Currency crisis hits hard in Turkey

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Ankara, Turkey — Turkey’s deepening currency crisis could mark the definite end of the country’s economic success story and is making ordinary citizens poorer.

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Running news: The Turkish currency is fluctuating on a daily basis and has lost 45% of its value against the dollar this year. Investors are abandoning Turkish assets because of concerns about the central bank’s ability to control inflation. Ordinary citizens are rushing to convert their savings into foreign currency and gold.

  • In view of the decreasing purchasing power of the citizens, street vendors have started selling half a bagel.

state of play: The economic crisis has damaged the political position of President Recep Tayyip Erdoan and the ruling Justice and Development Party, which has held power since 2002 and based its pitch to voters largely around rising living standards.

  • Erdoan’s economic team emphasizes an unconventional economic policy of cutting interest rates despite rising inflation and rising poverty. Erdoan has described high interest rates as “the mother of all evil”.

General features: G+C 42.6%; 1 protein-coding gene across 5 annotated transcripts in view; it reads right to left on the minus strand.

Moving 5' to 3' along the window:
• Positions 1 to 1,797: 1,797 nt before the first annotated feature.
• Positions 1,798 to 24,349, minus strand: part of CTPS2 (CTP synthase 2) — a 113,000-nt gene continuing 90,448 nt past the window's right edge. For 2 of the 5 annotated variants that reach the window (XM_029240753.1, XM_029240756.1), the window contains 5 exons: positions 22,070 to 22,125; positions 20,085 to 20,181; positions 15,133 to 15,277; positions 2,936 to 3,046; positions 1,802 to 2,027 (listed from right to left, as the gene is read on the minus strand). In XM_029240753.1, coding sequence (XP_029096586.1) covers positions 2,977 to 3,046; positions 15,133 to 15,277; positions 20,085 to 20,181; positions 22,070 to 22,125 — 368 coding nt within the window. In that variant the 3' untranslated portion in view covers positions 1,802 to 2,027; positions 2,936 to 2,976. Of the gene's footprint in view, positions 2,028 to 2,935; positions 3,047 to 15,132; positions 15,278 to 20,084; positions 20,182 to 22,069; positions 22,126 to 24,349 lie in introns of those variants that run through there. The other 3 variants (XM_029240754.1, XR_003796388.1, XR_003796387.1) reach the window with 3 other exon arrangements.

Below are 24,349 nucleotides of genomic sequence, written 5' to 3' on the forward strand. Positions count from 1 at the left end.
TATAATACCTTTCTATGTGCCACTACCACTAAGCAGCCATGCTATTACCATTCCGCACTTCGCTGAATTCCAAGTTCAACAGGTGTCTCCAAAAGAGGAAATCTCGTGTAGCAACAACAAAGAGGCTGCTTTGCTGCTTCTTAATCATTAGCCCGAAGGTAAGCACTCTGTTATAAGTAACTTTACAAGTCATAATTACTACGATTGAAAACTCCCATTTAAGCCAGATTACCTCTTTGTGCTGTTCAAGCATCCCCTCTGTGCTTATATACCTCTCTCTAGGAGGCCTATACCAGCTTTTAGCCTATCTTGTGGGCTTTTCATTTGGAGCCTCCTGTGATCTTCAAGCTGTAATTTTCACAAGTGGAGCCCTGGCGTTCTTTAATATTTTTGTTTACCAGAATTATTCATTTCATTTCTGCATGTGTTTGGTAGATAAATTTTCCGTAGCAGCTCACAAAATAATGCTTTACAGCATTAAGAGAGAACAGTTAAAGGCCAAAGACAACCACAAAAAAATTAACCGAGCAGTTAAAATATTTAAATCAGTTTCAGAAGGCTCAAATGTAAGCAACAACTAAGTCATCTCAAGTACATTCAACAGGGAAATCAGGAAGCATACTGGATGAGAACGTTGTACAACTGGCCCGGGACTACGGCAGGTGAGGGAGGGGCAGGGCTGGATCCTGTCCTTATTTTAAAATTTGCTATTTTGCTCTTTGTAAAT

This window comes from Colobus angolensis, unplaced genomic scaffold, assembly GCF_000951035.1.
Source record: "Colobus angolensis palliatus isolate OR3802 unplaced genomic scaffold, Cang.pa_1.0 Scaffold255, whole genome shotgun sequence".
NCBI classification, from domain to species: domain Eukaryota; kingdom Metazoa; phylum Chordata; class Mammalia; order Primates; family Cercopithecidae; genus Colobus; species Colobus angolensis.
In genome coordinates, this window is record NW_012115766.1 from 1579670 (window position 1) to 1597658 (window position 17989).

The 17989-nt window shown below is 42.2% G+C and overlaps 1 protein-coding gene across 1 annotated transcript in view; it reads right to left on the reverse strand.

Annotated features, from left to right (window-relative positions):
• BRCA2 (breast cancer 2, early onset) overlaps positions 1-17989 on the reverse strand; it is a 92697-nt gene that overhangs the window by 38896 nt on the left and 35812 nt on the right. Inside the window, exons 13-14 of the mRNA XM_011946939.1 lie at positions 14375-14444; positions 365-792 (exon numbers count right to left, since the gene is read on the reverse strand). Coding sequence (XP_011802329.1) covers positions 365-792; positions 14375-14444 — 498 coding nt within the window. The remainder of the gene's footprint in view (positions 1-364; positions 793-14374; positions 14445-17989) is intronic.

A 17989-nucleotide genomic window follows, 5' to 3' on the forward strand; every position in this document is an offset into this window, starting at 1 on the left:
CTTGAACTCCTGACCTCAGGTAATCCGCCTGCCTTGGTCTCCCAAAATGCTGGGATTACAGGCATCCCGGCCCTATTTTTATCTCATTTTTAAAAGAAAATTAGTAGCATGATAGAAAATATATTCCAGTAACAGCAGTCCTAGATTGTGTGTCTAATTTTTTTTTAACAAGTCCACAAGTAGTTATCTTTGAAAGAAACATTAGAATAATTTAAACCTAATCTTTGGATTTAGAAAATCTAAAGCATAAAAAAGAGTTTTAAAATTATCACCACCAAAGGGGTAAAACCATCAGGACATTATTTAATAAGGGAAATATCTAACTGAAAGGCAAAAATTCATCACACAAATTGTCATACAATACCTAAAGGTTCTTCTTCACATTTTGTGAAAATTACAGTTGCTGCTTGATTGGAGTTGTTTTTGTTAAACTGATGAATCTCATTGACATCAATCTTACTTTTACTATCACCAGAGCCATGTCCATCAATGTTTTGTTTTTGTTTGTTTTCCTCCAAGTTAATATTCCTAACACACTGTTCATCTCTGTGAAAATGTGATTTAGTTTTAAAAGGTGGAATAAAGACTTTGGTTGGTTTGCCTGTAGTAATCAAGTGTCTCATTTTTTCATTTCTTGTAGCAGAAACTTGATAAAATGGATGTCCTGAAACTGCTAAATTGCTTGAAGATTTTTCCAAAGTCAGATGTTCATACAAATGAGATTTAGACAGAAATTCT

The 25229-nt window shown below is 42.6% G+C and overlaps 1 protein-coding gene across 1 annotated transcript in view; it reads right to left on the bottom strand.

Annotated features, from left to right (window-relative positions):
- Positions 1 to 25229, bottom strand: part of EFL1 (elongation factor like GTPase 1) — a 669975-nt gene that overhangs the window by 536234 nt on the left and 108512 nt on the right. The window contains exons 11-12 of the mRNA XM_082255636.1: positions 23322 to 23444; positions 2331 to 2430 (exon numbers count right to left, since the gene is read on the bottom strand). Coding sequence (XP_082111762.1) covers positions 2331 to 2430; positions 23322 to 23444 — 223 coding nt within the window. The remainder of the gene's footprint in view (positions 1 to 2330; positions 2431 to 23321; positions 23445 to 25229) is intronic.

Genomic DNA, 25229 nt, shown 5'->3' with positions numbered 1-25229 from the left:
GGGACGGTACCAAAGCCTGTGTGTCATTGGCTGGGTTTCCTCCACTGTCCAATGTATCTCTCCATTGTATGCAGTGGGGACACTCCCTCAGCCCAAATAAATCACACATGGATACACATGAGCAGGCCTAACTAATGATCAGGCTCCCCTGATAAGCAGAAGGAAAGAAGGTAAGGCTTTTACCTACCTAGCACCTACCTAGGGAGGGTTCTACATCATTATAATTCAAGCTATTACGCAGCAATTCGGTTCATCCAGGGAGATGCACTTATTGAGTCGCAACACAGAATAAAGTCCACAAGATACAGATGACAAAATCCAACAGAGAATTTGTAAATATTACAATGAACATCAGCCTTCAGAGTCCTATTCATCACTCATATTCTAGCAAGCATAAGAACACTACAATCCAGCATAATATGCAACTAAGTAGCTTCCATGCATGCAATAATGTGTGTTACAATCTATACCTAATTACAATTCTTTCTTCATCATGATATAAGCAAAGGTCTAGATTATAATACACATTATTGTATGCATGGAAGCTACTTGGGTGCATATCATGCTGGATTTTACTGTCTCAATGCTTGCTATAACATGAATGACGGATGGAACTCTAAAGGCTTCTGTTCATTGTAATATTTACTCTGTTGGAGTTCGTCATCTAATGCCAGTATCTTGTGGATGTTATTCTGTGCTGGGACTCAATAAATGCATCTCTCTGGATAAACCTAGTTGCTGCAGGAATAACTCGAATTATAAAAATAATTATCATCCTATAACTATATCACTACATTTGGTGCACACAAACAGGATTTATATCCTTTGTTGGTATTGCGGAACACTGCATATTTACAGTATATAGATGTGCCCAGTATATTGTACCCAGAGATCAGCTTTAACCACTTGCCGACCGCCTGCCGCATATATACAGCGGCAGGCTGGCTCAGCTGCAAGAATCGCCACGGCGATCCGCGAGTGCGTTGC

• Erdoan and his team claim that their policy will boost Turkey’s exports and economic growth by making the currency more competitive.

dispute over interest rates Erdoan headed last week to replace his more mainstream finance minister with a loyalist, Nureddin Nebati.

  • Over the past two years, Erdoan has sacked three central bank presidents, raising questions about the bank’s independence.
  • Central Bank governor Sahap Kavioglu and Erdogan’s new finance minister have both doubled down on current, unconventional monetary policy.

What are they saying: Nebati, who served for three years as deputy finance minister, this week praised the policy of cutting rates and said, “We are determined to implement it.”

  • Central Bank Governor Sahap Kavioglu said the unconventional monetary policy would start showing results early next year.
  • erdogan, Those who attribute the current crisis to conspiracy by foreign powers, predict a 10% GDP growth rate by the end of this year and a current account surplus in 2022.
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During this, Opposition parties are calling for early elections and holding political rallies attacking Erdoan’s economic mismanagement.

  • Erdoan is opposed to calling elections before 2023, by which time some 9 million young Turks will be eligible to vote for the first time.
  • But he may struggle to win them. One in five youth is unemployed.

what to watch: The central bank has indicated another limited rate cut in mid-December, after which the bank will likely end its monetary easing policy.

  • As the economic strife spreads, there is likely to be a massive brain drain in the coming months.


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